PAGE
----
Page last updated at 16:02 GMT, Friday, 4 September 2009 17:02 UK

Ex-pupil 'wanted to torch school'

Matthew Swift and Ross McKnight
The prosecution alleges the pair planned to bomb a shopping centre

One of two teenagers accused of planning a copycat Columbine massacre at his former school told friends he wanted to "torch" it, a jury heard.

Matthew Swift, 18, and Ross McKnight, 16, are accused of plotting to bomb a shopping centre and shoot students at Audenshaw School in Greater Manchester.

A female friend of former pupil Mr Swift told Manchester Crown Court he hated the school.

The pair deny conspiracy to murder and conspiracy to cause explosions.

The court heard Mr Swift would fly into a rage if told off by a teacher.

His friend, who cannot be identified, told the court: "He said he hated the place and wished he'd never come there.

'Really angry'

"He wanted to torch it. His words would be quite violent, he wanted to burn it down or break windows."

She also told prosecutor Peter Wright QC that Mr Swift was "quite funny" but that "sometimes he would have a bit of a bad temper and say stuff I didn't really take to mean much - he said throwaway things".

The prosecution claims the pair planned to launch their attack at the school on the 10th anniversary of the massacre at Columbine High School in Colorado in the US.

One teacher and 12 students were killed in the US attack on 20 April 1999.

I felt the people who did it [the Columbine massacre] were evil and he didn't
Evidence by friend of Mr Swift

The prosecution also alleges they planned to bomb the Crown Point North shopping centre in Denton.

The girl added Mr Swift, who was good at art and design, but "really angry" when told off, hated certain teachers.

She told the jury that during a conversation in an online chat room with Mr Swift last December, he told her: "If I ever text you not to come into college don't question it."

When she asked why, he added: "I'm just in a bad mood, just leave it."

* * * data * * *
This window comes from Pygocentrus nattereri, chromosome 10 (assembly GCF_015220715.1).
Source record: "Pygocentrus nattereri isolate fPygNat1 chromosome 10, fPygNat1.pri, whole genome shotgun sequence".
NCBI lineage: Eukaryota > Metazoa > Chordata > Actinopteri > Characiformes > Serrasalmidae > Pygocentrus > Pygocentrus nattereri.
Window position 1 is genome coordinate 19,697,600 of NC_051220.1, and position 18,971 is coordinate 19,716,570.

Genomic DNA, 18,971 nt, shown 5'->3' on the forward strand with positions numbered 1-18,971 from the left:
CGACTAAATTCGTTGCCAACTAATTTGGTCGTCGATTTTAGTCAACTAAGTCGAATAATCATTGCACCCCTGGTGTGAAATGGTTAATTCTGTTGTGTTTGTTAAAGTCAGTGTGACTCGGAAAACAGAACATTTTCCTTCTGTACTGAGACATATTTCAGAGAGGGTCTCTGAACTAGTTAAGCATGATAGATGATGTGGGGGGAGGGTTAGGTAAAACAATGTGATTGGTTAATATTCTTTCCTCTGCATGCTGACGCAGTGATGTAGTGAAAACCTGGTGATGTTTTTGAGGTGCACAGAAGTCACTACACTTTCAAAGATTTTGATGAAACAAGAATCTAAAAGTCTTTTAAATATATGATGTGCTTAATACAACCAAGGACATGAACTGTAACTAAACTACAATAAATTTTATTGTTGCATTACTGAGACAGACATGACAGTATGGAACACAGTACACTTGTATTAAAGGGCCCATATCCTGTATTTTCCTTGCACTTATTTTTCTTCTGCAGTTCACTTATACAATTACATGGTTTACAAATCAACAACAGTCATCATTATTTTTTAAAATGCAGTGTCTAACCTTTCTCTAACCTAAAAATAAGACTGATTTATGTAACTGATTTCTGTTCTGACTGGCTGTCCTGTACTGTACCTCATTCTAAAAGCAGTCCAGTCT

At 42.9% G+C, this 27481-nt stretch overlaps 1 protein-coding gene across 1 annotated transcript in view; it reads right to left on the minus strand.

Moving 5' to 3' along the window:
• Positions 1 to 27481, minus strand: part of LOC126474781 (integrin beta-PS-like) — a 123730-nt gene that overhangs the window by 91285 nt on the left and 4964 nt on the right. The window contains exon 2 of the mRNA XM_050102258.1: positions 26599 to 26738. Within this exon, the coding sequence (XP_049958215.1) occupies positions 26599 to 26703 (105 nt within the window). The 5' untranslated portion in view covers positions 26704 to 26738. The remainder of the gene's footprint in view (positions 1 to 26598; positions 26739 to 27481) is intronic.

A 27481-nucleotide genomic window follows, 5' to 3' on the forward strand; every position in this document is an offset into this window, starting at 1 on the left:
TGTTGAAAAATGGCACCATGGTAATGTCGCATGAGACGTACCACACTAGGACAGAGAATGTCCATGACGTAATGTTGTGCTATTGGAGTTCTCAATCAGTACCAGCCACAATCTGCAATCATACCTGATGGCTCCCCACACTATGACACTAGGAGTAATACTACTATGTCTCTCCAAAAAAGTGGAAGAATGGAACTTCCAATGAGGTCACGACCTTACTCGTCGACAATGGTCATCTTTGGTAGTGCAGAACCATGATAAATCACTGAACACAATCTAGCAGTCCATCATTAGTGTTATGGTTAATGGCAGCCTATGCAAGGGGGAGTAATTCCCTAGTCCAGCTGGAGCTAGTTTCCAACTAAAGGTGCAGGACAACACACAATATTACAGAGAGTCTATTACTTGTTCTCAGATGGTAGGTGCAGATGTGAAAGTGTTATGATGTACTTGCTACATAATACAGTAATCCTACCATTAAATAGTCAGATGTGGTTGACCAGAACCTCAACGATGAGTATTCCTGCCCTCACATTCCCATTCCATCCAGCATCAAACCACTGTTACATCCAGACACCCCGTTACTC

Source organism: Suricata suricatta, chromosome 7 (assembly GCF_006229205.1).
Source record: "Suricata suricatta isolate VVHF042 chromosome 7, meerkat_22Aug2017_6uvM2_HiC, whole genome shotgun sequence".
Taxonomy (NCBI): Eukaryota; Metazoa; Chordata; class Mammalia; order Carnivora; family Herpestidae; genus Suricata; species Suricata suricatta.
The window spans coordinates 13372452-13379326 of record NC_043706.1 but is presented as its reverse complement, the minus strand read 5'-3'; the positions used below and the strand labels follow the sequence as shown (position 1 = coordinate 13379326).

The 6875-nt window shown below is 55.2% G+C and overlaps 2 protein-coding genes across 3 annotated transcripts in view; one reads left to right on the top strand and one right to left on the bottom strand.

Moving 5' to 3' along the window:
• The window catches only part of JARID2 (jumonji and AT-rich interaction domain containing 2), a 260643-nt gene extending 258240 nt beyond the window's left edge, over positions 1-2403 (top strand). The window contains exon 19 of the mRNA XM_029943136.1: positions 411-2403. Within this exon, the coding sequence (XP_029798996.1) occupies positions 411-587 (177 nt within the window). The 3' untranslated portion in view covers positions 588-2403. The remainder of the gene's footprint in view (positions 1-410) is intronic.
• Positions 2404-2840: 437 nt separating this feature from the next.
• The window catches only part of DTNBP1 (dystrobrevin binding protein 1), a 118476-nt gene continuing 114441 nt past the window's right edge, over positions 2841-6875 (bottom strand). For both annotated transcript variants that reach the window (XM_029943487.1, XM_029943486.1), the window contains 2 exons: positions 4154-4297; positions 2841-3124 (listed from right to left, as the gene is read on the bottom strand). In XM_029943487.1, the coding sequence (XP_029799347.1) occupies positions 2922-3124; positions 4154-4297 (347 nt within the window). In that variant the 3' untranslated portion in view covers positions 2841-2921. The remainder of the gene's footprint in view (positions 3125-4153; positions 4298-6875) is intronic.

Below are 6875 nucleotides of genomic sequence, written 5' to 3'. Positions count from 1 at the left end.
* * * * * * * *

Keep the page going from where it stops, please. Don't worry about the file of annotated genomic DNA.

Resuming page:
The girl revealed a conversation they had had after watching a film in school about the Columbine massacre.

"I felt the people who did it were evil and he didn't think that," she told the court.

When cross examined by Mr Swift's barrister Stephen Riordan QC about the defendant's alleged threat to destroy the school, she said: "I thought he was just winding me up or saying things to impress other people he was with."

'Vivid imagination'

A journal was found in Mr Swift's bedroom after he was re-arrested by police in March, the court heard.

Mr Wright read excerpts of the notepad to the jury in which the Columbine murdered were named.

In it Mr Swift allegedly wrote: "Eric Harris, Dylan Klebold will rise again."

"This was a script/story, set of ideas, for a character similar to Eric Harris," it said.

"This is the reason I kept the journal because I wanted to incorporate it into my story," the text said.

Mr Swift also allegedly wrote that the plan was "never concrete", the jury heard.

In another entry, read out to the court, the text read: "I was 16 with a vivid imagination." It went on to say: "I was a boy who didn't want to face up to my fears. I was going through a rebellious stage."

The trial continues.

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